Sailors carry out a general quarters drill aboard the aircraft carrier USS Ronald Reagan at Yokosuka Naval Base, Japan, May 3, 2024.

Sailors carry out a general quarters drill aboard the aircraft carrier USS Ronald Reagan at Yokosuka Naval Base, Japan, May 3, 2024. (Kyree Rogers/U.S. Navy)

YOKOSUKA NAVAL BASE, Japan — The USS Ronald Reagan recently steamed out of Tokyo Bay, foreshadowing its final, impending departure from U.S. 7th Fleet.

The aircraft carrier left Yokosuka, its homeport, at approximately 10 a.m. Sunday alongside the guided-missile destroyer USS Higgins, Carrier Strike Group 5 spokesman Lt. Cmdr. Seth Koenig said by phone Tuesday.

The ship’s departure is likely one of the last times it will transit the bay before it relocates sometime soon to Puget Sound Naval Shipyard in Bremerton, Wash.

“The Ronald Reagan and Ronald Reagan Carrier Strike Group are proud of their service as America’s only forward-deployed aircraft carrier and carrier strike group,” Koenig said in an earlier email Tuesday.

“There will be additional opportunities to do so, but we will not pass up a chance to express our deep appreciation and gratitude to our Japanese friends and family for the strength and closeness of our alliance,” he added.

Koenig declined to comment on when the Ronald Reagan will leave for Bremerton, citing concern for operational security.

He also would not say whether the carrier is undergoing sea trials, typically the last milestone before its annual, six-month patrol.

Instead, Koenig described the ship’s departure as a “scheduled underway period” that includes “routine operations,” he wrote.

“When we have more information to release about USS Ronald Reagan’s departure,” he added. “We will distribute that through the appropriate channels.”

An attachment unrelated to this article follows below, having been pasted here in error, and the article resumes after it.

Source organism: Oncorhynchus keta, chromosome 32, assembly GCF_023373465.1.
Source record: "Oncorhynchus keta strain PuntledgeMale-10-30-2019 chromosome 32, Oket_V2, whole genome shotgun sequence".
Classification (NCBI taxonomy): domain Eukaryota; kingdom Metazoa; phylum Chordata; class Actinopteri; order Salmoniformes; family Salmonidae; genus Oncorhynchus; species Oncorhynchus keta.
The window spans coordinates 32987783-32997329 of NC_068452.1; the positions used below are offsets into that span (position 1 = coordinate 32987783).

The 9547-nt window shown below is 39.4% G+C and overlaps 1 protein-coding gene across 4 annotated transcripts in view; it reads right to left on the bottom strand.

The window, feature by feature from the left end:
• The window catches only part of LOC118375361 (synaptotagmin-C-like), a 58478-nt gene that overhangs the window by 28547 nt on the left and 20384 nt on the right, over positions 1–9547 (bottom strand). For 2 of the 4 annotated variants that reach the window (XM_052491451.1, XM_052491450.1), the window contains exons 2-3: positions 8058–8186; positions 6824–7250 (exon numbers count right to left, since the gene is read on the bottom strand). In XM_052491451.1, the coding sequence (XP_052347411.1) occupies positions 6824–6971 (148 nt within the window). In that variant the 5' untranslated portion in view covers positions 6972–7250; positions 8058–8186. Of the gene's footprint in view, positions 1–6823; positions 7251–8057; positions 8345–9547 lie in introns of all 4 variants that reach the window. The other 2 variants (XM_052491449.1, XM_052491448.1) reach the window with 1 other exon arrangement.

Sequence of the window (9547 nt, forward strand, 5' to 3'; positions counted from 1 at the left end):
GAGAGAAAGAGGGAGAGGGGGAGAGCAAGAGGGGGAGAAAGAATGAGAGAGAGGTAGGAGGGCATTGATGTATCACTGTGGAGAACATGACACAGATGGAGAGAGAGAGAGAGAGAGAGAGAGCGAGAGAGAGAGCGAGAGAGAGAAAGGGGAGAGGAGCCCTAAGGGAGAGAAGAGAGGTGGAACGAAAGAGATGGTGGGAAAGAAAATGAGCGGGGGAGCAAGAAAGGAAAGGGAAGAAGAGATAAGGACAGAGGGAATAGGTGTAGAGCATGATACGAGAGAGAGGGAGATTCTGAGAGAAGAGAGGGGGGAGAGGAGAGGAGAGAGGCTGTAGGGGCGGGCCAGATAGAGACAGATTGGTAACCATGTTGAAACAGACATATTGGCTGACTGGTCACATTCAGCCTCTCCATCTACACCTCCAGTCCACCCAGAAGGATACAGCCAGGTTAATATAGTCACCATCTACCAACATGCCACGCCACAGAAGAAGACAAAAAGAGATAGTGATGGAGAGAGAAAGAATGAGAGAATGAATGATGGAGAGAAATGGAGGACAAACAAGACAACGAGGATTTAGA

In the past, the carrier has undergone one or two weeks of trials before starting its patrol.

Sea trials also typically follow or coincide with Carrier Air Wing 5’s annual carrier-landing practice on Iwo Jima. That training began Saturday and runs through May 15.

Naval aviators are spending that time flying multiple sorties and completing numerous touch-and-goes that simulate landing aboard an aircraft carrier at sea.

The Ronald Reagan’s replacement, the USS George Washington, is also underway; it left Naval Station Norfolk on April 25 for a deployment to Central and South America.

Koenig said that deployment is part of its transit to 7th Fleet. He declined to comment on the George Washington’s anticipated arrival time, again citing security concerns.

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Alex Wilson covers the U.S. Navy and other services from Yokosuka Naval Base, Japan. Originally from Knoxville, Tenn., he holds a journalism degree from the University of North Florida. He previously covered crime and the military in Key West, Fla., and business in Jacksonville, Fla.

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